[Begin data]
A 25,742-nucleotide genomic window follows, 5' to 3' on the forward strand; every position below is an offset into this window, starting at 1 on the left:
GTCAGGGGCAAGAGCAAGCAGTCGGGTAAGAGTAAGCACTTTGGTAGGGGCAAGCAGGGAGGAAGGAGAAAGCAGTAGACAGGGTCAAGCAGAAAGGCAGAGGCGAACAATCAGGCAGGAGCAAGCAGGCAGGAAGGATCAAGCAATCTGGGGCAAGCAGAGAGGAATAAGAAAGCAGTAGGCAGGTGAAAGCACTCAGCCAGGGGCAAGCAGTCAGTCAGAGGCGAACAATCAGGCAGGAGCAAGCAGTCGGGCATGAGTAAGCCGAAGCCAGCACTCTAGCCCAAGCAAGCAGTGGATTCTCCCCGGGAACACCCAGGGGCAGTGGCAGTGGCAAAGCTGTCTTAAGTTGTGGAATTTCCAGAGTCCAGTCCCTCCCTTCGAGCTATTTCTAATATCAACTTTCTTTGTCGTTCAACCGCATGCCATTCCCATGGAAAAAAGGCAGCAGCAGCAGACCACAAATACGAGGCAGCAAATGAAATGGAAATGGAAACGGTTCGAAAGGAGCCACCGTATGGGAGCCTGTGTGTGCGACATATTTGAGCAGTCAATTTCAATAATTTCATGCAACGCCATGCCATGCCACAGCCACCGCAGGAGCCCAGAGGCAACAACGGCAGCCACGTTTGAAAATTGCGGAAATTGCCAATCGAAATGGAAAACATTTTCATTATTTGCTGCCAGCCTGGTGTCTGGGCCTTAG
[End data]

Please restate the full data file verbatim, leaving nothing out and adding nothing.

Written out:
A 25,742-nucleotide genomic window follows, 5' to 3' on the forward strand; every position below is an offset into this window, starting at 1 on the left:
GTCAGGGGCAAGAGCAAGCAGTCGGGTAAGAGTAAGCACTTTGGTAGGGGCAAGCAGGGAGGAAGGAGAAAGCAGTAGACAGGGTCAAGCAGAAAGGCAGAGGCGAACAATCAGGCAGGAGCAAGCAGGCAGGAAGGATCAAGCAATCTGGGGCAAGCAGAGAGGAATAAGAAAGCAGTAGGCAGGTGAAAGCACTCAGCCAGGGGCAAGCAGTCAGTCAGAGGCGAACAATCAGGCAGGAGCAAGCAGTCGGGCATGAGTAAGCCGAAGCCAGCACTCTAGCCCAAGCAAGCAGTGGATTCTCCCCGGGAACACCCAGGGGCAGTGGCAGTGGCAAAGCTGTCTTAAGTTGTGGAATTTCCAGAGTCCAGTCCCTCCCTTCGAGCTATTTCTAATATCAACTTTCTTTGTCGTTCAACCGCATGCCATTCCCATGGAAAAAAGGCAGCAGCAGCAGACCACAAATACGAGGCAGCAAATGAAATGGAAATGGAAACGGTTCGAAAGGAGCCACCGTATGGGAGCCTGTGTGTGCGACATATTTGAGCAGTCAATTTCAATAATTTCATGCAACGCCATGCCATGCCACAGCCACCGCAGGAGCCCAGAGGCAACAACGGCAGCCACGTTTGAAAATTGCGGAAATTGCCAATCGAAATGGAAAACATTTTCATTATTTGCTGCCAGCCTGGTGTCTGGGCCTTAG